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Dragging on force layouts should update x and y as well as px, py #919

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ezyang opened this Issue · 2 comments

2 participants

@ezyang

Currently, when you use the built in force layout drag functionality, the following code is called:

  function dragmove(d) {
    d.px = d3.event.x;
    d.py = d3.event.y;
    force.resume(); // restart annealing
  }

The reason this works is that the Verlet integration is special-cased to treat dragged nodes (which are marked "fixed") specially:

    // position verlet integration
    i = -1; while (++i < n) {
      o = nodes[i];
      if (o.fixed) {
        o.x = o.px;
        o.y = o.py;
      } else {
        o.x -= (o.px - (o.px = o.x)) * friction;
        o.y -= (o.py - (o.py = o.y)) * friction;
      }
    }

This seems a bit odd to me: wouldn't it make more sense to set x and y along side px and py? That is to say, all of the force calculations should be using the present position of the node, as opposed to the previous position.

Now, this is all a bit academic with the current implementation, since the positional offsets are never too different. However, let's consider now a hypothetical variant of force directed layout which implements pauses. (OK, maybe not so hypothetical: I've implemented it.) That is to say, when the layout is paused, calls to alpha are buffered (including resume), and not invoked until the layout is unpaused. What happens when you drag a node when the layout is paused? There are two possibilities: (1) the node doesn't move, since all positions are frozen, or (2) the node moves, but no forces are applied.

Here's what actually happens: the node doesn't redraw (remember, only px, py) are changing, but once the layout is unpaused, the node flies off in the opposite direction it was paused. This is because the drag already finished, so the fixed flag is no longer set! Eek!

Fortunately, the fix is simple:

  function dragmove(d) {
    d.x = d.px = d3.event.x;
    d.y = d.py = d3.event.y;
    force.resume(); // restart annealing
  }

But I have to convince you that it's a good idea, right?

@mbostock
Owner

I don't see any harm in setting x and y on dragmove.

It just hasn't been necessary, so far, because when a node is fixed, it's position is locked to px and py. The reason the position is locked to px and py, and not x and y, is that this eliminates the need for each force to check if a node is fixed before applying. By separating the concern, the code is simplified and branching is reduced, potentially making things a tiny bit faster. This extends to custom forces, as well, implemented by listening for "tick" events.

But setting x and y in addition to px and py on dragmove wouldn't change this, so it seems safe, if slightly redundant.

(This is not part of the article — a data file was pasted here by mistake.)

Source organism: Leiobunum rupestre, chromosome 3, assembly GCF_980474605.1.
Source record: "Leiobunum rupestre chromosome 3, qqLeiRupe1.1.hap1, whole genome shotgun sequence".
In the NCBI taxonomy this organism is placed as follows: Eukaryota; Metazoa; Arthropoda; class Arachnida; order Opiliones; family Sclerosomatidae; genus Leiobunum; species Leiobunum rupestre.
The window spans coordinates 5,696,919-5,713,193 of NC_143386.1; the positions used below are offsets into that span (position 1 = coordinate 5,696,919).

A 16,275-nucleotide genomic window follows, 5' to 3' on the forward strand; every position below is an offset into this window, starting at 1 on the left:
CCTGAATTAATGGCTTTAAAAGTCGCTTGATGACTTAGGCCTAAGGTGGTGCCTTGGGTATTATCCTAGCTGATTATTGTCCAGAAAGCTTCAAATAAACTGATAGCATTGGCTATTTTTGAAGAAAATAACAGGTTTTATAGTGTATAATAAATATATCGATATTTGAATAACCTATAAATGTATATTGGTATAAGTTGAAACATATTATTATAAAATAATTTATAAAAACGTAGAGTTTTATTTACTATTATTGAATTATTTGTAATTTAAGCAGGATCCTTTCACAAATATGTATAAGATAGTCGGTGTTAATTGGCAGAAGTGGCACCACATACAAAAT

I'm not sure I understand how your pausing force layout, though. Why not use force.stop() and force.resume() to pause, and avoid this issue?

@ezyang

For example, with the default drag behavior, when you drag a node the graph reheats. So if you want to drag a node without causing force layout, you need to reimplement all of the drag functionality yourself to have it not call resume. And in general, you may have lots of functions which are calling stop/resume. So the extra layer of indirection helps out a bit.

Here's an example implementation:

/**
 * Pausable force layouts.
 *
 * When debugging force-directed layouts, it's useful to be able to pause
 * the layout algorithm, make some modifications, and then start it up
 * again.  Why might you not want to use stop/resume/start manually?
 * Well, you might have some code which tweaks a parameter in the layout
 * and then invokes stop/resume/start; however, if the layout is paused,
 * you'd really like that change to be buffered for until the layout is
 * unpaused.
 *
 * This adds a new accessor, 'paused', which allows you to pause and
 * unpause the layout.  Otherwise, the interface is the same.
 *
 * Note for draggers: if you have installed a drag handler, strange
 * things may happen since the (x,y) coordinates were not updated.
 * See https://github.com/mbostock/d3/issues/919
 *
 * Usage:
 *
 *    var force = d3.layout.force();
 *    d3_layout_force_pausable(force);
 *
 * (Alas, force does not support 'call').
 */

function d3_layout_force_pausable(force) {
  var paused = false,
      pendingAlpha,
      pendingStart;

  force.paused = function(v) {
    if (!arguments.length) return paused;
    if (v != paused) { // only trigger on change
      if (v) {
        pendingAlpha = force.alpha(); // careful about updating me
        pendingStart = false;
        force.stop();
        paused = true;
      } else {
        paused = false; // must be done before
        if (pendingStart) force.start();
        force.alpha(pendingAlpha);
      }
    }
    return force;
  }

  function replace(orig, h) {
    return function() {
      if (paused) {
        return h.apply(this, arguments);
      } else {
        return orig.apply(this, arguments);
      }
    }
  }

  force.alpha = replace(force.alpha, function(v) {
    if (!arguments.length) return pendingAlpha;
    pendingAlpha = parseFloat(v);
    return force;
  });
  force.start = replace(force.start, function() {
    pendingStart = true;
    pendingAlpha = 0.1;
    return force;
  });

  return force;
}
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